Access to finance for China’s smaller enterprises continues to deteriorate
Risk averse banks and crack down on the shadow sector causing further difficulty
The situation for small and medium-sized enterprises in China is becoming even more difficult, particularly when it comes to financing, according to analysts. With private sector investment in China already at a low level, the problem seems likely to be further exacerbated.
“Credit conditions for SMEs turned less favourable in August as financing costs continued to rise and bank loans became more difficult to obtain,” said a research note from Standard Chartered economists, led by Lan Shen.
“Medium-sized companies enjoy better credit conditions than smaller ones,” Lan added.
The problem is not new, though according to Lan’s research it is becoming more problematic.
In 2014, banking institutions granted credit to just 20 per cent of the total number of micro and small enterprises in China, according to a report by Shi Jianping and Yang Rubing of the Central University of Finance and Economics.
“Since China is transforming from being investment driven to innovation driven, the financial system must serve innovative companies better,” said Gary Liu, executive deputy director of the CEIBS Lujiazui Institute of International Finance.
“But the reality is that big banks prefer to deal with governments and SOEs, zombie companies take up huge resources and IPO liberalisation stopped due to the stock market crash,” Liu adds.
One reason for banks’ preference for larger borrowers is concern about non-performing loans. In an environment where growth is slowing, SMEs across many industries are considered to be less reliable recipients of lending than their larger counterparts. This is made worse by the fact that SMEs are unlikely to receive financial support from central or local governments should they run into difficulties, whereas many still perceive that state-owned companies would get help.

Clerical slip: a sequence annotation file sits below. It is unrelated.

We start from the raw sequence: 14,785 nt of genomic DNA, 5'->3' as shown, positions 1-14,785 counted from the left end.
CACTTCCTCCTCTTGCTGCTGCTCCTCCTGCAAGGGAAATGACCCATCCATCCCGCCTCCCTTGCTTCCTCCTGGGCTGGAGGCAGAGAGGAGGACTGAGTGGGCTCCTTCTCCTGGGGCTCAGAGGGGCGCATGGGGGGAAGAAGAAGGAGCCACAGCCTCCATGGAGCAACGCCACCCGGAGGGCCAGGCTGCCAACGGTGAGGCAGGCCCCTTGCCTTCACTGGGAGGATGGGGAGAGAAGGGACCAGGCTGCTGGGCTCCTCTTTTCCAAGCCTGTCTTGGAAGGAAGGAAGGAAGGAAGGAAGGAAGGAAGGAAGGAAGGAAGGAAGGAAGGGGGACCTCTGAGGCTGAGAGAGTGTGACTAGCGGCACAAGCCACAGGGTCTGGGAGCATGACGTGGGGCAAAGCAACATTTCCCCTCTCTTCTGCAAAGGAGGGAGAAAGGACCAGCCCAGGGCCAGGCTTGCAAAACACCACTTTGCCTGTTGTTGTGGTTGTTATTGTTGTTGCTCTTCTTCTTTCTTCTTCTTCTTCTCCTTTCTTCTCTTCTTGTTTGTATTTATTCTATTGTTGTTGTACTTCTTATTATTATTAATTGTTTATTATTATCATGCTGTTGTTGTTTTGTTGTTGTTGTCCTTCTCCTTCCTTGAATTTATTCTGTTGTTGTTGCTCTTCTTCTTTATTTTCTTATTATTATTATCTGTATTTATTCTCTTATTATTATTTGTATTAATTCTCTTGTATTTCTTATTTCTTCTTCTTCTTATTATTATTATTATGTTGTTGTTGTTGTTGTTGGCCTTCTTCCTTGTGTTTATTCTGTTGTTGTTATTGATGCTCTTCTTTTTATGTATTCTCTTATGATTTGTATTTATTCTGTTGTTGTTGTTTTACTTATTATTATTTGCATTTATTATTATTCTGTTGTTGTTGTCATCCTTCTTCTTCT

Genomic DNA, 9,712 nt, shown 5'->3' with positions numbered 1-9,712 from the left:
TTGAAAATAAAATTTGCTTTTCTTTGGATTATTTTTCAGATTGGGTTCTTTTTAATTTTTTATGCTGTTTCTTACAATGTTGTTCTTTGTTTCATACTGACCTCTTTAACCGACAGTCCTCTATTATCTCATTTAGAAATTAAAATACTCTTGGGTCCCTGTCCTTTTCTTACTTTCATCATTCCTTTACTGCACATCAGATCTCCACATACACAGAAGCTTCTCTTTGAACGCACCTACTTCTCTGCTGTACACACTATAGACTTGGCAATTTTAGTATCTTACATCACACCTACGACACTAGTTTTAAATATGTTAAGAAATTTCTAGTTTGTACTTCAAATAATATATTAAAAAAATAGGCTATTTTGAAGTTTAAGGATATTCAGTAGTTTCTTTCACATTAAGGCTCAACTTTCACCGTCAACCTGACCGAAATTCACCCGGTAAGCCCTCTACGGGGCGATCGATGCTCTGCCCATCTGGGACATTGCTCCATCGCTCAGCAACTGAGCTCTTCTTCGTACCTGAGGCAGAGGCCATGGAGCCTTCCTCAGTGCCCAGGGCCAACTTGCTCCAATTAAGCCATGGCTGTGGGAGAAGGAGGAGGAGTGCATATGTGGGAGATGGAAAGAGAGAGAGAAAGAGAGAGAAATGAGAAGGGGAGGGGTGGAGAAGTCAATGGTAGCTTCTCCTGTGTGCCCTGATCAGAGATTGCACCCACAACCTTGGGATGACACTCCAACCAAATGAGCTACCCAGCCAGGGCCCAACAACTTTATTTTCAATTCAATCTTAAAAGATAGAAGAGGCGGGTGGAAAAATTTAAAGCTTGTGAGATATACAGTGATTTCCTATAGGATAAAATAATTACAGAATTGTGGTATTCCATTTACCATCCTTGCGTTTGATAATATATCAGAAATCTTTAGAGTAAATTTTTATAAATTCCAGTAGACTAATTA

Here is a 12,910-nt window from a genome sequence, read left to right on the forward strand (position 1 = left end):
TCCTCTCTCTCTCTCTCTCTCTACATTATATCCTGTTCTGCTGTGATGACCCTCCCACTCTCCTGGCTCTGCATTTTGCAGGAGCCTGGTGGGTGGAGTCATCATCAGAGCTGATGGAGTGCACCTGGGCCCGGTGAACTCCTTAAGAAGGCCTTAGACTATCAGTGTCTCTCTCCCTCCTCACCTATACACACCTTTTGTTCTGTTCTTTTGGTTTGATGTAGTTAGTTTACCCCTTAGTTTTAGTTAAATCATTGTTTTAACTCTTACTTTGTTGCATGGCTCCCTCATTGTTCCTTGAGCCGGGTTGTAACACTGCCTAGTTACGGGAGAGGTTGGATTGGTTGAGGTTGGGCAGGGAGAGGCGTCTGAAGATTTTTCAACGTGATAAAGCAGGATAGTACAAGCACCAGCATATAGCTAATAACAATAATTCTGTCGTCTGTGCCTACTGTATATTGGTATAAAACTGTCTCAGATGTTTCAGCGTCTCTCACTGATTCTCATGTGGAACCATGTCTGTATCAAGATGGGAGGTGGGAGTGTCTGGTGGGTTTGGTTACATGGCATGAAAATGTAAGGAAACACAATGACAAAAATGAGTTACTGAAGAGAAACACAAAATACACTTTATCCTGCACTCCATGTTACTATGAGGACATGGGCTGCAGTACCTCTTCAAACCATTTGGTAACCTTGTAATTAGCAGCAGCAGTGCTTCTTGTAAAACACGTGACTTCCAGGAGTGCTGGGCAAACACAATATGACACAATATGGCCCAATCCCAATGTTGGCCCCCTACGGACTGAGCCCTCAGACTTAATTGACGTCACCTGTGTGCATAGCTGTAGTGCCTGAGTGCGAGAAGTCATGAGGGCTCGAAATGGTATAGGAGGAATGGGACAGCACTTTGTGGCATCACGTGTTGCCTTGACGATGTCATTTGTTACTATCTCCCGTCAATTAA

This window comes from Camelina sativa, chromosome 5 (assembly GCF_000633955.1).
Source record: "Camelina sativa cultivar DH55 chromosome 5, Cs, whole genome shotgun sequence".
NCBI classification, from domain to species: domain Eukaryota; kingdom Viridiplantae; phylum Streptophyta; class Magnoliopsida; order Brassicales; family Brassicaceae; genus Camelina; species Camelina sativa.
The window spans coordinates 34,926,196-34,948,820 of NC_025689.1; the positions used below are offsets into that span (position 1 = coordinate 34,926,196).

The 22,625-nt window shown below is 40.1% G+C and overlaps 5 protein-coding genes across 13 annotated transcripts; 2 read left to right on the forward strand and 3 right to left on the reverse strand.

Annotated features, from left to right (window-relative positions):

“Small-sized companies are still risky businesses where bad debts are arising,” said Yang Dongping, Bank of Communications’ chief risk officer, in a press conference in Shanghai accompanying the bank’s interim results, the Post reported on Friday.
Because of the difficulty of raising capital from banks, SMEs have tended to look towards the unofficial banking sector – or shadow banks – for their funding needs. In many cases, this resulted in higher borrowing costs.
In addition, this year, policymakers have launched a number of crackdowns on the shadow banking sector, with the aim of reducing the risk in the system following the collapse of peer-to-peer (P2P) lender Ezubao.
In its latest move, last week, the China Banking Regulatory Commission announced that a cap would be imposed forbidding a company from borrowing more than one million yuan from a P2P lender. This may further increase the challenges for SMEs to gain access to funding, even if the shadow sector only offered a partial and far from ideal solution to their problems.
“To solve the SME financing problem, China should liberalise the financial system rather than rely on shadow banking,” Liu said.
SME financing problems are a concern for policymakers hoping that private investment will replace state spending when it comes to driving economic growth.
According to Lan, the appetite from SMEs for investing and expanding production is “weak”, which he said “echoed plummeting investment growth so far this year”.
In the first seven months of 2016, growth in private investment dropped to 2.1 per cent compared with 11.3 per cent in the same period last year, according to data from the National Bureau of Statistics.
In an attempt to reverse this trend, and make life easier for SMEs, policy changes may be on the way.
“We expect the authorities to maintain ample liquidity in the market to contain funding costs. We also expect other measures to lessen SMEs’ financing burden, including reducing tax and fees for SMEs and lowering credit application fees,” Lan said.